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The Commissariat of Enlightenment by Ken Kalfus

In 1910, famous Russian writer Leo Tolstoy lies dying in the remote Russian town of Astopovo. A media circus accompanies the death watch, including Nikolai Gribshin, a young filmmaker, Vorobev, a scientist who wants to embalm the body, and a young revolutionist named Stalin. The novel follows the story of Gribshin from Tolstoy's death through the Bolshevik revolution, to his role as Commissar of Enlightenment. As Commissar, Gribshin (now renamed to Astopovo) uses his knowledge of film to deliver propaganda and retell history to serve the Soviet government's needs. It's a story of the roles of lies and propaganda in government to manipulate the populace and influence culture. says of The Commissariat of Enlightenment, "Kalfus doesn't just observe that contemporary life is dissolving into a field of flickering, substanceless projections, he asks what it is about human nature that makes us so susceptible to such mirages."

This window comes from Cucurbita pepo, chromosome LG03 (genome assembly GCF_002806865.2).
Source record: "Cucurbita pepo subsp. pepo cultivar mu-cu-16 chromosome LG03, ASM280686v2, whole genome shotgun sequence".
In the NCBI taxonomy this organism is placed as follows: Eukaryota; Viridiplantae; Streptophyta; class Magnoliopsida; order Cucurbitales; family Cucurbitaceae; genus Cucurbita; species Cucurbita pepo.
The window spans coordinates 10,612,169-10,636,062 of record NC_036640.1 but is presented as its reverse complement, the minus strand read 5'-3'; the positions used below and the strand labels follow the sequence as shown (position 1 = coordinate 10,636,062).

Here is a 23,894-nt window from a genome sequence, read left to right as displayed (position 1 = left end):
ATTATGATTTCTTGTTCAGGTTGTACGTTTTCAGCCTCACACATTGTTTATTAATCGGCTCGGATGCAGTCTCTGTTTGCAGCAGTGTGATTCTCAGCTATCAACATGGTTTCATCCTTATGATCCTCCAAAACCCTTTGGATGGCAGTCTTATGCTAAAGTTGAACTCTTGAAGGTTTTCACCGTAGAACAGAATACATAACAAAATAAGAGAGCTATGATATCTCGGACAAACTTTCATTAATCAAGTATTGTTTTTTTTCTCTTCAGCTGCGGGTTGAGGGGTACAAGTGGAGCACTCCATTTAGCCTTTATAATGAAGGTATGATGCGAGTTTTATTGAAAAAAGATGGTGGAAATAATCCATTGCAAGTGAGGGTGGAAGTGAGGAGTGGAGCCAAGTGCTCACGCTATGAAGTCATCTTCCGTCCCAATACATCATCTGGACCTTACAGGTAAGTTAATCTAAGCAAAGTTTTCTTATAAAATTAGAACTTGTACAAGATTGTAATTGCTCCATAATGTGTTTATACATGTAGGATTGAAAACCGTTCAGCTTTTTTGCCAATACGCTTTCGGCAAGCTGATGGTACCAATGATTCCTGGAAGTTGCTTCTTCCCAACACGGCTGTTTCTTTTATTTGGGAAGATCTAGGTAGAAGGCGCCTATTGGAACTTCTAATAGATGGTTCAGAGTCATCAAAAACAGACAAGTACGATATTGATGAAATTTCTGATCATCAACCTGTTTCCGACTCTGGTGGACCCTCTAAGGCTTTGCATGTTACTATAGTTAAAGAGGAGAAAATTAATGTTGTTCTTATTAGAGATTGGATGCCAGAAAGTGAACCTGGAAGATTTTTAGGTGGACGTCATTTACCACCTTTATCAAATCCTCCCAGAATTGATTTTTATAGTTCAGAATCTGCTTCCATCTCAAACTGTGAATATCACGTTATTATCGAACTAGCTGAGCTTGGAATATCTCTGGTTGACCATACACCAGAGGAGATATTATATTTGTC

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New York Times review by Barry Unsworth

Washington Post review by Jon Fasman review by Laura Miller

The Guardian review by Josh Lacey

San Francisco Chronicle review by David Kipen

Philadelphia City Paper review by Justin Bauer review by Mary Whipple

Ken Kalfus
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